Plaintiff appealed to the Tenth Circuit, which upheld the
district court’s decisions. See id.; see
also Schueller v. Wells Fargo & Co., 559 F.
App’x 733 (10th Cir. 2014). “Plaintiff filed a
petition for writ of certiorari to the United States Supreme
Court, which was denied on October 6, 2014.” Doc.
36 at 6 (citing Schueller v. Wells Fargo &
Co., 135 S. Ct. 275 (2014)).
Plaintiff filed this lawsuit against Wells Fargo in state
court on January 15, 2016, and Wells Fargo promptly removed
the action to federal court. See Docs. 1;
1-1. As Judge Vazquez noted in her March 28, 2018
Memorandum Opinion and Order, Plaintiff’s 2016 claims
“are based on the same conduct that was at
issue in the 2011 Action . . . .” Doc. 36 at 6
(emphasis in original). Not surprisingly, then, Wells Fargo
moved to dismiss on the basis “that Plaintiff’s
claims are barred under the doctrine of res judicata, and
that, even if res judicata does not apply, Plaintiff’s
claims are subject to dismissal because he has failed to
properly state a claim upon which relief can be granted for
either defamation or conversion.” Id. at 8.
Judge Vazquez ultimately found “that Plaintiff’s
defamation claim is barred by claim preclusion” and
dismissed it with prejudice. Id. at 11. Plaintiff
failed to plead any additional facts to support his
conversion claim, so Judge Vazquez dismissed that claim with
prejudice as well. Id. at 12-14.
relevant to this motion, Judge Vazquez also granted Wells
Fargo’s motion for Rule 11 sanctions. See Id.
at 14-18. Wells Fargo asked for attorney’s fees and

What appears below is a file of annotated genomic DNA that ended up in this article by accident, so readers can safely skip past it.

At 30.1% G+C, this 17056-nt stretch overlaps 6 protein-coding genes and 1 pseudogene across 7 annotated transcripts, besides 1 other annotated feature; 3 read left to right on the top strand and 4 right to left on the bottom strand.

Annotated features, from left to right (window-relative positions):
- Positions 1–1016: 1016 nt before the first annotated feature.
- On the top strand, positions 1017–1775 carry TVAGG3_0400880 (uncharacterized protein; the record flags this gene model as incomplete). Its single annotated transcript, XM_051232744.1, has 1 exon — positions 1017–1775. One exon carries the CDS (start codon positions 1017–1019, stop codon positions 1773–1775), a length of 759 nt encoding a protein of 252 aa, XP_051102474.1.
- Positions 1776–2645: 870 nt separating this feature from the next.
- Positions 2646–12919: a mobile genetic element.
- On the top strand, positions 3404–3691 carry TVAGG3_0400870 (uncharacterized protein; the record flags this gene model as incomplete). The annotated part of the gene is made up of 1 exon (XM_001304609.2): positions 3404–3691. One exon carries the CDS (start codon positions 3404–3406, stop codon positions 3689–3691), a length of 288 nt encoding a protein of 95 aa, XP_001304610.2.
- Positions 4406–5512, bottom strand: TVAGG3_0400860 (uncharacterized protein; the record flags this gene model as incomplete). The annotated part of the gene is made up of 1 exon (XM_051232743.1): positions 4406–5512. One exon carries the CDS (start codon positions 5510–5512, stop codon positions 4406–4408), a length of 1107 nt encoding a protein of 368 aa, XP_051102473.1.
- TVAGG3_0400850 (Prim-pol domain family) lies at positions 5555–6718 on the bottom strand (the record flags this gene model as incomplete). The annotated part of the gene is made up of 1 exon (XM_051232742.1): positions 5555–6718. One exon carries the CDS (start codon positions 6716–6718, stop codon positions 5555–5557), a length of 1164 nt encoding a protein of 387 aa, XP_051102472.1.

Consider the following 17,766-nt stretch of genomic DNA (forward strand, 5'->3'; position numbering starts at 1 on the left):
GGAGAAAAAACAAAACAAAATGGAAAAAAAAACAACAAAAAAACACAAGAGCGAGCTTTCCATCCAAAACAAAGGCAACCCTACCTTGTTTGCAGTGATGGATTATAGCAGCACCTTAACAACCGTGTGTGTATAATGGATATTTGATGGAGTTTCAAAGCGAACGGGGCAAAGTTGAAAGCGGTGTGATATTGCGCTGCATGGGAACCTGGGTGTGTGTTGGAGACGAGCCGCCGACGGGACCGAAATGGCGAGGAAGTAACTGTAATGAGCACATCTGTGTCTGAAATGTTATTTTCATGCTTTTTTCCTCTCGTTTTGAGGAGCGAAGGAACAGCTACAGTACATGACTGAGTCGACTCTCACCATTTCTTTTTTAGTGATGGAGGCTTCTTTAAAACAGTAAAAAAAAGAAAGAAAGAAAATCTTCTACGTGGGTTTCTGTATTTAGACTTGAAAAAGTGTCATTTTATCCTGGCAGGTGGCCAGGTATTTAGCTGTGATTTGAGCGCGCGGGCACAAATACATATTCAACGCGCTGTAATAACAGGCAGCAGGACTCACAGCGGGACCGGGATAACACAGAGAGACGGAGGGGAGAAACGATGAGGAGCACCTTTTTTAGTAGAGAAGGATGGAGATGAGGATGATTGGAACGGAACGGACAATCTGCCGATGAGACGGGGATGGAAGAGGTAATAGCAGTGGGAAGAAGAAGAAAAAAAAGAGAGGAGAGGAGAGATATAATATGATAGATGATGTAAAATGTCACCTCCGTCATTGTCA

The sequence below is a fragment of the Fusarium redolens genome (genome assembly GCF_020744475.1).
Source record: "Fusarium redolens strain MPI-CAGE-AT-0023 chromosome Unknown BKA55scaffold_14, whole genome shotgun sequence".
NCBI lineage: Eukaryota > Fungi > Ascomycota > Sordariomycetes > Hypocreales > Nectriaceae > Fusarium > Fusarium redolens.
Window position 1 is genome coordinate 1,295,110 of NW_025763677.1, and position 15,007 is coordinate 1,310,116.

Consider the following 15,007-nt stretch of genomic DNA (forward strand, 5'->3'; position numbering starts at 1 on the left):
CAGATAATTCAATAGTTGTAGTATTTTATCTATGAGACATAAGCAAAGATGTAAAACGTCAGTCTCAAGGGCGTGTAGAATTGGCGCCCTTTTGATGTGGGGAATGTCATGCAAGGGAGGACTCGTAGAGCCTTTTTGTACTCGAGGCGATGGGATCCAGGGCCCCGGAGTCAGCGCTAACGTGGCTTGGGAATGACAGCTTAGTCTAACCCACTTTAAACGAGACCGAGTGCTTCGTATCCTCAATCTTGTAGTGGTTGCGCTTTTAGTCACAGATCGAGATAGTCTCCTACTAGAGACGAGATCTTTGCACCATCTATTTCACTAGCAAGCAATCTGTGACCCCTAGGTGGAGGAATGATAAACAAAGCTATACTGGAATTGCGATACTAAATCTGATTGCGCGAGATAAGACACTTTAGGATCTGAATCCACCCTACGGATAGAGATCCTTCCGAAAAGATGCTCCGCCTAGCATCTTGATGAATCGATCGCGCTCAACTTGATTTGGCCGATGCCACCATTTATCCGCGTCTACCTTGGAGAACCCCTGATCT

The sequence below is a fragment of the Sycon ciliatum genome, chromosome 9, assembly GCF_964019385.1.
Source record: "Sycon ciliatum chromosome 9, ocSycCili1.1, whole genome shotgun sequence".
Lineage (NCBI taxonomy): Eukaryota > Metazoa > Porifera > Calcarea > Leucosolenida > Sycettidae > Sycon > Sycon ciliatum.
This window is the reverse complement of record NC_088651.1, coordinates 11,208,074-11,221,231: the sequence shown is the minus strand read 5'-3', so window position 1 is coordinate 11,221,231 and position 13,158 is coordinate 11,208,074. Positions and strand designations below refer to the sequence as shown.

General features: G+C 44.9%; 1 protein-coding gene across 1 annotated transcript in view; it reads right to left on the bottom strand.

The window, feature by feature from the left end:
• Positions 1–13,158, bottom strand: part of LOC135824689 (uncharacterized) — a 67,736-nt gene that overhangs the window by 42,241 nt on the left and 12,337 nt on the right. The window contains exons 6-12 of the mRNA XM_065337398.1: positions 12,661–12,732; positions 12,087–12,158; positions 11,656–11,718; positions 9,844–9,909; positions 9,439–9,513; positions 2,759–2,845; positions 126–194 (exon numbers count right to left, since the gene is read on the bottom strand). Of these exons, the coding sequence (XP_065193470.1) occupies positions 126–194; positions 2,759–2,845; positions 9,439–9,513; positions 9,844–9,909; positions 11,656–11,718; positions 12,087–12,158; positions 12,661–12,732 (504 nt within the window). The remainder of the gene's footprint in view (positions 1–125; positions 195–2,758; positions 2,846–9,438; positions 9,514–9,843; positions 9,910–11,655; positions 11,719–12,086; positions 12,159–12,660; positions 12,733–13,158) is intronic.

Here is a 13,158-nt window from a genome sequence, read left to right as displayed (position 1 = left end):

costs due to the fact that Plaintiff’s claims and legal
theories were identical in both his 2011 and 2016 lawsuits.
See Id. at 16. Noting that “Plaintiff has been
on notice of the baselessness of his claims” at least
since the award of fees in his 2011 lawsuit, Judge Vazquez
found that “no ‘reasonable and competent attorney
would believe in the merit’ of the arguments on
which” Plaintiff bases his current lawsuit.
Id. at 17 (quoting Dodd Ins. Servs., Inc. v.
Royal Ins. Co. of Am., 935 F.3d 1152, 1155 (10th Cir.
1991) (internal citations omitted)). Thus, by
“continuing to pursue the instant action, Plaintiff is
in violation of Rule 11(b)” and the requested sanctions
are proper. Id. at 18. Judge Vazquez directed
“Wells Fargo to file an application for
attorney’s fees and costs, including supporting
affidavits and documentation,” which is now before the
undersigned magistrate judge. See id.; Doc.
for Attorney’s Fees
Fargo now seeks $24,584.06 in attorneys’ fees for 78.70
hours of legal services, $160 in paraprofessional fees for
1.60 hours of paraprofessional services, and $410 in costs to
cover the filing fee. See Doc. 39-1 at 2-3; see
also Doc. 39-1, Ex. 1, at 6-7. Plaintiff failed
to file a response to Wells Fargo’s Motion for
Attorney’s Fees, which pursuant to our District’s
Local Rules “constitutes consent to grant the
motion.” See D.N.M.LR-Civ. 7.1(b).
determine the reasonableness of a fee request, a court must
begin by calculating the so-called ‘lodestar
amount’ of a fee, and a claimant is entitled to the
presumption that this lodestar amount reflects a
‘reasonable’ fee.” Auge v. Stryker
Corp., No. 14-CV-1089 KG/SMV, 2017 WL 4355974, at *1
(D.N.M. Sept. 28, 2017) (quoting Robinson v. City of
Edmond, 160 F.3d 1275, 1281 (10th Cir. 1998) (internal
citations omitted)). “The lodestar is ‘the number
of hours reasonably expended on the litigation multiplied by
a reasonable hourly rate,’ which produces a
presumptively reasonable fee that may in rare circumstances
be adjusted to ...